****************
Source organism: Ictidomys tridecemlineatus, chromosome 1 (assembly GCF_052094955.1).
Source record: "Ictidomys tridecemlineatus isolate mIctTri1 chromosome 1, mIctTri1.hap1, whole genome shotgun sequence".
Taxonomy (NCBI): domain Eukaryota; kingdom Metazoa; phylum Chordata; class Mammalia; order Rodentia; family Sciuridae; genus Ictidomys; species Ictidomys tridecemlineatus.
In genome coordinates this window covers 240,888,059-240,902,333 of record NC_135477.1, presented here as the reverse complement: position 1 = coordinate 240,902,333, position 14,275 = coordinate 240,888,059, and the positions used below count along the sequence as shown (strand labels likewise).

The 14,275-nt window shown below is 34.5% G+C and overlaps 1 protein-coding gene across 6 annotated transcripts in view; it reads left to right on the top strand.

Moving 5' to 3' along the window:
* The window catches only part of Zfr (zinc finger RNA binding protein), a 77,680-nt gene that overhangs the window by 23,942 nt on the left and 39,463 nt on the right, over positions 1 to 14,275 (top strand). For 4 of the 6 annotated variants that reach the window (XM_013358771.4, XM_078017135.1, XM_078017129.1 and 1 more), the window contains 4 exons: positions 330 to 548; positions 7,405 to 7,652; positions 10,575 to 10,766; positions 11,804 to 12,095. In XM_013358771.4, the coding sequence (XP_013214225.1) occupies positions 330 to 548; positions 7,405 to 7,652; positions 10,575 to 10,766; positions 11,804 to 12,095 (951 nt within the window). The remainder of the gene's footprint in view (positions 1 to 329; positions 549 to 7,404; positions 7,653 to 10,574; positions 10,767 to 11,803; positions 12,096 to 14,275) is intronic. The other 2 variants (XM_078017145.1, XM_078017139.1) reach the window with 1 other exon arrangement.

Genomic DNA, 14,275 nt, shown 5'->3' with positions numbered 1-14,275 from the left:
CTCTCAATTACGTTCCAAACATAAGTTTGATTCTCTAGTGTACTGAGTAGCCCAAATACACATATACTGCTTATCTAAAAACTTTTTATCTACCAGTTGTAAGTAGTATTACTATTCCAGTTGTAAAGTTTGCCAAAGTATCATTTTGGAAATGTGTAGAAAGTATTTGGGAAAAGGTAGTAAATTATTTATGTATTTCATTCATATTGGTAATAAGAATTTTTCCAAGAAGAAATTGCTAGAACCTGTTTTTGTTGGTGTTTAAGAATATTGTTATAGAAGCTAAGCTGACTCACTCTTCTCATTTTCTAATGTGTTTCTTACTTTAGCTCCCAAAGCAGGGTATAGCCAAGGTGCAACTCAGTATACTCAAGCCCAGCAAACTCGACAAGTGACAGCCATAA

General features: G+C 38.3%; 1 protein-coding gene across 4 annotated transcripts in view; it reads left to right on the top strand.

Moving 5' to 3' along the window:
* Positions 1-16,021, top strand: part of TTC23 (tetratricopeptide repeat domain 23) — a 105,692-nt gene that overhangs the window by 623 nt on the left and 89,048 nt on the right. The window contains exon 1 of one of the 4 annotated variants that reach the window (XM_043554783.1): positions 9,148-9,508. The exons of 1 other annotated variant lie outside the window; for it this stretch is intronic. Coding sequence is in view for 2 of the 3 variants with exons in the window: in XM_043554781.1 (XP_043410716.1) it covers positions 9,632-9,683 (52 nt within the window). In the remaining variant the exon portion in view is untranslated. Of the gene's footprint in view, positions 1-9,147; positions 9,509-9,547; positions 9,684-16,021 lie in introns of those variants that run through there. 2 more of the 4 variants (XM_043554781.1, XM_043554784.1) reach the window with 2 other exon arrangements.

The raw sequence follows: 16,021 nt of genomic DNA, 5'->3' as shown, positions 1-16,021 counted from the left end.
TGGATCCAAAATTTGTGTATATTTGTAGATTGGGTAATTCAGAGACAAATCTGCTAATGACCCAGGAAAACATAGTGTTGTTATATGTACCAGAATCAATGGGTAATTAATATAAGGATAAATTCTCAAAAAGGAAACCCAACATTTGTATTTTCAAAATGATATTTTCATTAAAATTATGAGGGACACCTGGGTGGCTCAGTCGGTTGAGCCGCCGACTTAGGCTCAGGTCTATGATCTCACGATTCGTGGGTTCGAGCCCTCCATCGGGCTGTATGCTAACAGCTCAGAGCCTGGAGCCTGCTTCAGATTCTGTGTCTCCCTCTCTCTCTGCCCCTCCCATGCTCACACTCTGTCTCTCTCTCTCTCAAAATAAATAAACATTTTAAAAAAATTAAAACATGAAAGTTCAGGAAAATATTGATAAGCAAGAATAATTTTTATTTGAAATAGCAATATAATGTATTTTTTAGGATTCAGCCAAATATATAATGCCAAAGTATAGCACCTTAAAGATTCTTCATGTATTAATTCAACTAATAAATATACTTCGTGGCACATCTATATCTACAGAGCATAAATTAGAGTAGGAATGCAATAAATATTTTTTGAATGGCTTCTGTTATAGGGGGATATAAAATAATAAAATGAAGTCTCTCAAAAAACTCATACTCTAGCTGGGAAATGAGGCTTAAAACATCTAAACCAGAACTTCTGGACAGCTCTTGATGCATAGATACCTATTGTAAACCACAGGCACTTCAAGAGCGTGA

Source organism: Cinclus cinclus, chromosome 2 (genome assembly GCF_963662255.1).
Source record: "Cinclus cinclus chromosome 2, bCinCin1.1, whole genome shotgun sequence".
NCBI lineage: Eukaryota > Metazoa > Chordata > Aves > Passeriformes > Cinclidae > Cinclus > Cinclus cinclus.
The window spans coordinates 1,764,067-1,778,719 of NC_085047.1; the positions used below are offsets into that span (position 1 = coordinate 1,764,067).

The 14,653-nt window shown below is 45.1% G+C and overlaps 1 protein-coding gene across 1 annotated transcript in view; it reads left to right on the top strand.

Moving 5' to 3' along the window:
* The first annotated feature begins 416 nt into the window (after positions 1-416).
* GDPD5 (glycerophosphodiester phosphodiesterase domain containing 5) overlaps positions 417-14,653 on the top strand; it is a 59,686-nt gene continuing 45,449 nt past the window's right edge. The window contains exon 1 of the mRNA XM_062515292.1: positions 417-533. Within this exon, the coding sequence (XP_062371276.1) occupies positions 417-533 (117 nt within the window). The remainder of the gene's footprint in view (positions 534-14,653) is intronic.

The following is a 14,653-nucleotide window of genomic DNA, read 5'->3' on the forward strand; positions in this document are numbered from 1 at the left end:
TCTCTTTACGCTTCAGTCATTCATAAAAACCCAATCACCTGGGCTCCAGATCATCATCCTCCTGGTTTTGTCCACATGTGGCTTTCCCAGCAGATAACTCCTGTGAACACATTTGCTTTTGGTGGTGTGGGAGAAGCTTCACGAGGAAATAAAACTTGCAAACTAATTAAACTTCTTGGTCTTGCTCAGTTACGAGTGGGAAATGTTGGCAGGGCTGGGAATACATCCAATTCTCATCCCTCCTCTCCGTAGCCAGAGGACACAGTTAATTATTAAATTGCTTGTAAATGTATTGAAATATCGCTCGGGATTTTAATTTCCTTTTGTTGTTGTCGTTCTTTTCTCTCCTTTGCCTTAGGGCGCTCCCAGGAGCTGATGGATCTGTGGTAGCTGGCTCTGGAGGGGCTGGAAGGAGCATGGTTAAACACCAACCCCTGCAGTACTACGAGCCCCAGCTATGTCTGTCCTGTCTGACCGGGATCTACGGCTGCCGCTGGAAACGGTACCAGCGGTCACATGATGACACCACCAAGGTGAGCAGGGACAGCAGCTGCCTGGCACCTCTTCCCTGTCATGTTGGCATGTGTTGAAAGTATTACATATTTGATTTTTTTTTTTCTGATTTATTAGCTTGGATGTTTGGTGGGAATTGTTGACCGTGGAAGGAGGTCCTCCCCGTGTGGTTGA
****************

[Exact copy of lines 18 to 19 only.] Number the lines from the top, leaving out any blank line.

The window spans coordinates 1,764,067-1,778,719 of NC_085047.1; the positions used below are offsets into that span (position 1 = coordinate 1,764,067).

The 14,653-nt window shown below is 45.1% G+C and overlaps 1 protein-coding gene across 1 annotated transcript in view; it reads left to right on the top strand.